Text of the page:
Taking a Closer Look at Takhi on National Day of the Horse
In 2004, the United States Congress designated Dec. 13 to be “National Day of the Horse” - an opportunity to recognize the outsized role domesticated horses have played in human history. But for this year’s Day of the Horse, we’re taking a different tack, if you will, to recognize the Przewalski’s horse.
The Przewalski’s Horse (pronounced shah-VAL-skee), also known as takhi in Mongolian and yema in Mandarin, is a species believed to be the last of the truly wild horses in the world. Although they once roamed the Eurasian steppe, or grassland plain, these stocky, dun-colored horses went extinct in the wild in the 1960s due to human interference, such as poaching and use of their habitat for livestock.
Luckily, 14 Przewalski’s horses were caught in the wild and brought into human care in order to save the species. Breeding programs bolstered numbers, providing the capacity to eventually reintroduce herds to the wild. Smithsonian conservation biologist Mel Songer first began her work with the species in 2007, when she was invited to the Kalamaili Nature Reserve in northwestern China to assist with a reintroduction program.
“I was thrilled to have that opportunity for many reasons,” Songer said. “Working at the Smithsonian’s National Zoo and Conservation Biology Institute, I had the chance to be surrounded by endangered species and see the work that goes into building and growing healthy populations under human care. This was an opportunity to be part of getting a species that has gone extinct in the wild back into their native habitat. And the fact that it was a flagship species for the Smithsonian’s conservation efforts was a bonus.”
We Need Science
One of the key elements to a successful reintroduction is building a scientific framework.
“If we want to contribute to species and ecosystem restoration, we need science,” Songer said. “We need to be able to study how species adapt, and how ecosystems are impacted by animals and people. What we learn helps us to improve the success of a restoration project and the overall sustainability of a system.”
Songer and her colleagues brought an expertise in satellite tracking of animals to Kalamaili and later to Hustai National Park, near Ulaanbaatar, Mongolia. Using GPS tracking devices, scientists monitored and visualized the movement of individuals to understand the animals’ ecology, their habitat needs and their movements across the landscape.
Like other ungulates, Przewalski’s horses live in social groups consisting of several mares and a singular stallion. In Hustai, researchers tracked groups, known as harems, consistently for nearly a decade. By 2017, scientists realized the horses weren’t using the full extent of the protected area, instead sticking to roughly a third of the park.
Was it a lack of food or water, or other unrecognized threats causing the horses to choose to stay in certain areas? Scientists estimated the park’s carrying capacity to be roughly 500, but the existing population was stalling around 350 individuals.
“We have tried adding artificial water holes, but so far we have not figured out why they aren’t expanding their range or how to help their population grow,” Songer said. “But science alone cannot solve complex conservation challenges. It takes a village to save a species.”
The Human Element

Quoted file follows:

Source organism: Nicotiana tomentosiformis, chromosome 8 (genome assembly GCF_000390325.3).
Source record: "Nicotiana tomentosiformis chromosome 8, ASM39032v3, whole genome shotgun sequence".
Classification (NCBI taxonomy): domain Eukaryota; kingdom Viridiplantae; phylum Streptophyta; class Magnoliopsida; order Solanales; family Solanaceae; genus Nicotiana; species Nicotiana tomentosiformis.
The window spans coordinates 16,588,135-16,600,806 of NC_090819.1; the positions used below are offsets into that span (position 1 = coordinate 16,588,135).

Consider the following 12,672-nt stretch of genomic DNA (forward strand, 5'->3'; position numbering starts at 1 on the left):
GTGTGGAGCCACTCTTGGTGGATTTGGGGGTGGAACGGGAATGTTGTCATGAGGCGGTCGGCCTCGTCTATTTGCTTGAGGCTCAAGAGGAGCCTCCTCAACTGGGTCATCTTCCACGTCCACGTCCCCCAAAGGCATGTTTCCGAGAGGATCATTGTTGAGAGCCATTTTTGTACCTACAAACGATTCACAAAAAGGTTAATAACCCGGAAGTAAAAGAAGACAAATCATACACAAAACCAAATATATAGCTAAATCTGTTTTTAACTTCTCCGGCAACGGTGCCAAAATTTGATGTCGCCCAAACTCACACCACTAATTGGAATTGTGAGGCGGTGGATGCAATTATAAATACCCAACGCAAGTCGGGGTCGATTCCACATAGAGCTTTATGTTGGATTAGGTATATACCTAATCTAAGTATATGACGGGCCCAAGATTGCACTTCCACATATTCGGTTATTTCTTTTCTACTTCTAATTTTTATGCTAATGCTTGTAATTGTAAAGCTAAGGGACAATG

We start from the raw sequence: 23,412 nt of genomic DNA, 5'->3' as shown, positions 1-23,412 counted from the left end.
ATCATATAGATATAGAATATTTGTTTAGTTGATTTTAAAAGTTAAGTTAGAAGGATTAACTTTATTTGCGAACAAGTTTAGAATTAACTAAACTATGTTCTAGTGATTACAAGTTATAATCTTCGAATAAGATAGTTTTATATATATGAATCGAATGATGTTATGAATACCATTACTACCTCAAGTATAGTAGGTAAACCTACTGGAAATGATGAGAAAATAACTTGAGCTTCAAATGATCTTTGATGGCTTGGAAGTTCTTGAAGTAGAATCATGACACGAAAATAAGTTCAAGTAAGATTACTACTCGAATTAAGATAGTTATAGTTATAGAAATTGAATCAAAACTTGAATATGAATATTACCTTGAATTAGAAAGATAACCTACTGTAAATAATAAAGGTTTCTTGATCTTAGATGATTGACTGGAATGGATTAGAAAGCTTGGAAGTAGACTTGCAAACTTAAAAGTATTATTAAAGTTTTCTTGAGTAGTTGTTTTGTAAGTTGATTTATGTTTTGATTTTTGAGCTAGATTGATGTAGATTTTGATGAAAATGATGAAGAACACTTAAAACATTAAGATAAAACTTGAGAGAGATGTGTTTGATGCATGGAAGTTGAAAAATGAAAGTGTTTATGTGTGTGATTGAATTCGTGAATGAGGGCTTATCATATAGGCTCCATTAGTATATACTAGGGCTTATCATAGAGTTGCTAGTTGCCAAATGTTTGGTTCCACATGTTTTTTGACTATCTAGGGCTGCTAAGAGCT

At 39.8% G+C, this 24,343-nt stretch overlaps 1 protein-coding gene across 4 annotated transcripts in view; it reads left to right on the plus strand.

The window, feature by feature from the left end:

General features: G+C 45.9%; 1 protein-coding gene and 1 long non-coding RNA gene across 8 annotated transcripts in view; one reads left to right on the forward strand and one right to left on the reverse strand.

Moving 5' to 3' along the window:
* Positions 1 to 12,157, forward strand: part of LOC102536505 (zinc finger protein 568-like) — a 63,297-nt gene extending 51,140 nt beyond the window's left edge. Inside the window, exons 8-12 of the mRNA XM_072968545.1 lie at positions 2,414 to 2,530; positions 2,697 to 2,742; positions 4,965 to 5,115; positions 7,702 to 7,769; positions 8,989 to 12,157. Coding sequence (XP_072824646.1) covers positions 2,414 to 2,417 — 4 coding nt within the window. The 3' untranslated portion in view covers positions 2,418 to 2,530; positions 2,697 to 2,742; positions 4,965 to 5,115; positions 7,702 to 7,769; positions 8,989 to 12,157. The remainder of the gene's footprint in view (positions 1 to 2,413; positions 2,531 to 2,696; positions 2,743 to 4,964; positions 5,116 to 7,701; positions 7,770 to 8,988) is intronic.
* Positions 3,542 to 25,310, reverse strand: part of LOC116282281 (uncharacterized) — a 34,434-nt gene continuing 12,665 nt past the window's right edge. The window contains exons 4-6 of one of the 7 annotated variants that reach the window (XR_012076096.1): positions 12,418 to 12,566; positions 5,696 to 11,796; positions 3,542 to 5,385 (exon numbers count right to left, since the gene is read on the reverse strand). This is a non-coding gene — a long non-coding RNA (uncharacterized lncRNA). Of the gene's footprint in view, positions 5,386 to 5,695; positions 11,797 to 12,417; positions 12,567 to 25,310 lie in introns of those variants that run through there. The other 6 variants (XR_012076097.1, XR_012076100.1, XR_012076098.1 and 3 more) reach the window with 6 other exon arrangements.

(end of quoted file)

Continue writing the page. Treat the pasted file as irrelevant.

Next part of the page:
In the Kalamaili Nature Reserve, scientists began monitoring and conducting ecological research of reintroduced Przewalski’s horses in 2001. When the horses were first released during the winter of 2001, they faced steep challenges, in part because it was an especially difficult winter.
“Winter is a challenging time for the horses, because there’s less forage and it’s very cold,” Songer explained. “The first year they were released, there were five horses that didn’t survive. They were naïve; being born in a breeding center they had never experienced the challenges of finding food in winter.”
The horses also faced competition during the sub-zero winters, as livestock herders moved their domesticated animals into the same pastures the Przewalski’s horses were occupying.
“These herders had been using these pastures for generations,” Songer said. “But what we realized when we started interviewing community members [several years later] is that nobody really talked to them about the reintroduction project. Yet, they were the ones most impacted by the project, and that would have the most impact on whether it would be a success.”
Thankfully, the livestock herders were excited by the prospect of helping the species return to the lands. Eventually some community members even became park rangers and directly participated in conservation efforts and monitoring of the horses, especially during the winter months.
Songer says this situation is a key example of why it’s fundamental to build the capacity for project staff and communities. Training individuals in monitoring methods, such as tracking, camera trapping, and vegetation sampling not only creates buy-in for local communities, but it can also provide economic opportunities. Additionally, it provides a safeguard in case scientists cannot be in a region consistently, whether due to funding, geo-political changes or even global health pandemics.
Despite the difficulties associated with reintroducing species, it's been a driving force for Songer’s career. She’s been involved with several species' reintroductions, including successful projects involving scimitar-horned oryx and addax in Chad.
“From my perspective there is nothing more inspiring than seeing a species return to the wild,” she said. “It’s the heart of a lot of the work that I’m doing. […] And it’s inspiring to think about all the different people and efforts the come together to make it possible.”